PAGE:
2. Loading a dataframe

Most of the time you will load the dataframe from an external file, most likely a text file, an excel file or a CSV file (Comma-Separated Values). In that case, you may follow this procedure. In brief, you have to use the command read.xls()read.table() or read.csv() to open a file and transfer its content into R, then store it as an object (dataframe).

One of the usual ways to use the command is the following:

object.name <- read.table("path", header=TRUE, sep=";")


object.name is the name of your dataframe in R (choose the name wisely since you’ll have to use it over and over again),
path is the whole path to your file, starting with the letter of the drive, unless you have set up the name of the work directory prior to importing the file,
– we assume that a comma ; is used to separate the data elements (if not, exchange the comma for the appropriate symbol whenever needed),
– the original dataframe has headers/variable names (otherwise replace TRUE by FALSE).

NB: if you use file.choose() instead of writing a path for the file, R will open an explorer windows and ask you to choose the file from any directory available on your machine. Convenient… In this case, the code is:

object.name <- read.table(file.choose(), header=TRUE, sep=";")


An additional step when importing the dataframe is to “attach” it with the command attach(). This step allows you to directly refer to the name of your variables in the commands. Simply type attach(object.name). You may then use name(object.name) to print the name of the variables which you have made accessible with attach(). However, attaching dataframes is often considered as a dangerous move as your R environment might contain vector names matching some of the variables of your dataframe, in which case you end up using vectors and objects which are completely unrelated to your work. See this post for more info. If you do not attach your dataframe, you may refer to the variables in your dataframe using a $ symbol such as in object.name$variable.name. Here is an example (in this example, values were separated by a semi-colon, hence the changed symbol in the sep argument):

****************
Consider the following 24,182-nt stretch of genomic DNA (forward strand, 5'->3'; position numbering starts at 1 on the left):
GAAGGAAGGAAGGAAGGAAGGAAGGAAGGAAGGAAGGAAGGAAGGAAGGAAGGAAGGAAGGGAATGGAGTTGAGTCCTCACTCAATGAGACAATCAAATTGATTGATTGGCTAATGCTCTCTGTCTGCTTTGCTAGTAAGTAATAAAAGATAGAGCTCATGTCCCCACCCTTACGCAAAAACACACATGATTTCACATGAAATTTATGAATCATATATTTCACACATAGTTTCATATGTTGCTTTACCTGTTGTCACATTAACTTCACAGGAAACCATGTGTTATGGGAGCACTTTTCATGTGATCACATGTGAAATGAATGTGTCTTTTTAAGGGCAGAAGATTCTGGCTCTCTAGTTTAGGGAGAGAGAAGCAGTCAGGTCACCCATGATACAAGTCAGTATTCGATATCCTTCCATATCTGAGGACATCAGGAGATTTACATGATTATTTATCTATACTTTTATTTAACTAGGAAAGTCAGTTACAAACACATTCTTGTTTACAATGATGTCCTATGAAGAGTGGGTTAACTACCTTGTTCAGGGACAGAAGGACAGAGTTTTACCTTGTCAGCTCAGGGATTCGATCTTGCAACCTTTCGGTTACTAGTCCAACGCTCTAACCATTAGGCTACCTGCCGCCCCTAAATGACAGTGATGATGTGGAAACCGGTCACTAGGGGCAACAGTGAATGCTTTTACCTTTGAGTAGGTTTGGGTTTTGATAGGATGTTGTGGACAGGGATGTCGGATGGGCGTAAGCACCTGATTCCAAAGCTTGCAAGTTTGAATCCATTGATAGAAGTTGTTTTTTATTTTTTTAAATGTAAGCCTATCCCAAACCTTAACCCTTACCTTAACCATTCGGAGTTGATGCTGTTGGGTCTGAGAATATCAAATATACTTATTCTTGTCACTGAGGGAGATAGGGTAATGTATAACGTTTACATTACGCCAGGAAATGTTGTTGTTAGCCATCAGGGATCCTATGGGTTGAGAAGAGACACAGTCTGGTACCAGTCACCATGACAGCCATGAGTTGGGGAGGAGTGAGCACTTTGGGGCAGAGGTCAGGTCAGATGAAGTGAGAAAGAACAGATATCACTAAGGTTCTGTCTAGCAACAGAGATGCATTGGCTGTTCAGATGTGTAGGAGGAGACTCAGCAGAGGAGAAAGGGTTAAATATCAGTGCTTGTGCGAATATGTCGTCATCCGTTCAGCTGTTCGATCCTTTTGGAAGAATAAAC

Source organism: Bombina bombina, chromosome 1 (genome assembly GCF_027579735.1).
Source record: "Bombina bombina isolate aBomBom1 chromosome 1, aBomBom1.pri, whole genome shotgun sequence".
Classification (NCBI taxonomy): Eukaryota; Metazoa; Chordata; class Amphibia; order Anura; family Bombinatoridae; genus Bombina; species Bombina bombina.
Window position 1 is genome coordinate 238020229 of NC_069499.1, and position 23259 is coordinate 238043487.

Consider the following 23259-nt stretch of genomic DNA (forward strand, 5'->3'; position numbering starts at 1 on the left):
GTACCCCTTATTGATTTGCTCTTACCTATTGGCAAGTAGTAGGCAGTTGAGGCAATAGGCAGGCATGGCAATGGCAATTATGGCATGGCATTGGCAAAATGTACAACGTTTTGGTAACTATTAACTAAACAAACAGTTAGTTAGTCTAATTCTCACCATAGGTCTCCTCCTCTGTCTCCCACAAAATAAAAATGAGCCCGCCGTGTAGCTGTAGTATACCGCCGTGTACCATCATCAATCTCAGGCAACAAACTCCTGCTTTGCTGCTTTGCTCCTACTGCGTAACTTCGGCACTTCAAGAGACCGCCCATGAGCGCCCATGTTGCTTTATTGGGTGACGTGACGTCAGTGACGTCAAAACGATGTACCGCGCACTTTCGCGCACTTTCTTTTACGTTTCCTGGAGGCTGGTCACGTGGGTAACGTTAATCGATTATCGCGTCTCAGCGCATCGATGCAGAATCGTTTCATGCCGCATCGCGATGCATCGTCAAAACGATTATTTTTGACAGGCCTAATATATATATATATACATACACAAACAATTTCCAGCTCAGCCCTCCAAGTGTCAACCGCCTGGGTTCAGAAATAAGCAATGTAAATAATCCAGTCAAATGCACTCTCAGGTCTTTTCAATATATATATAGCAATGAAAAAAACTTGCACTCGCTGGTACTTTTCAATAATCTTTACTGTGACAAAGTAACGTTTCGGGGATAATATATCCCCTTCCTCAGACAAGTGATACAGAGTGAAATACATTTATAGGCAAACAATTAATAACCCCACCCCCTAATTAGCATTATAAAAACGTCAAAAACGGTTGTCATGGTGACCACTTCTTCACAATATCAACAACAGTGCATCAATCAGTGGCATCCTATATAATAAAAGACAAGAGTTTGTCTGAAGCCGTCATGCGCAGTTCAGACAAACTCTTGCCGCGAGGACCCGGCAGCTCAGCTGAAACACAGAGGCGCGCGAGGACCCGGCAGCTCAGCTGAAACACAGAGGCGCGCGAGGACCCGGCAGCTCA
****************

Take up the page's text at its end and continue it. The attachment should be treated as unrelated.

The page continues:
my.imported.data <- read.table("d:/dropbox/bioCEED/bioSTATS/CSV/mydata.csv", header=TRUE, sep=";")


As you see above, the dataframe is well arranged, and everything appears clearly in columns. The variables are revealed by names() and you can clearly count four of them. If you make the mistake not to use the correct symbol as separator, you may see something like this:

my.imported.data <- read.table("d:/dropbox/bioCEED/bioSTATS/CSV/mydata.csv", header=TRUE, sep=",")

bad sep

One easily realizes that there is a problem as the table isn’t well aligned, semi-colons are present between the data elements, and the command names() shows only one variable name (which is in fact the concatenation of all 4 variable names). Time to correct the command lines…

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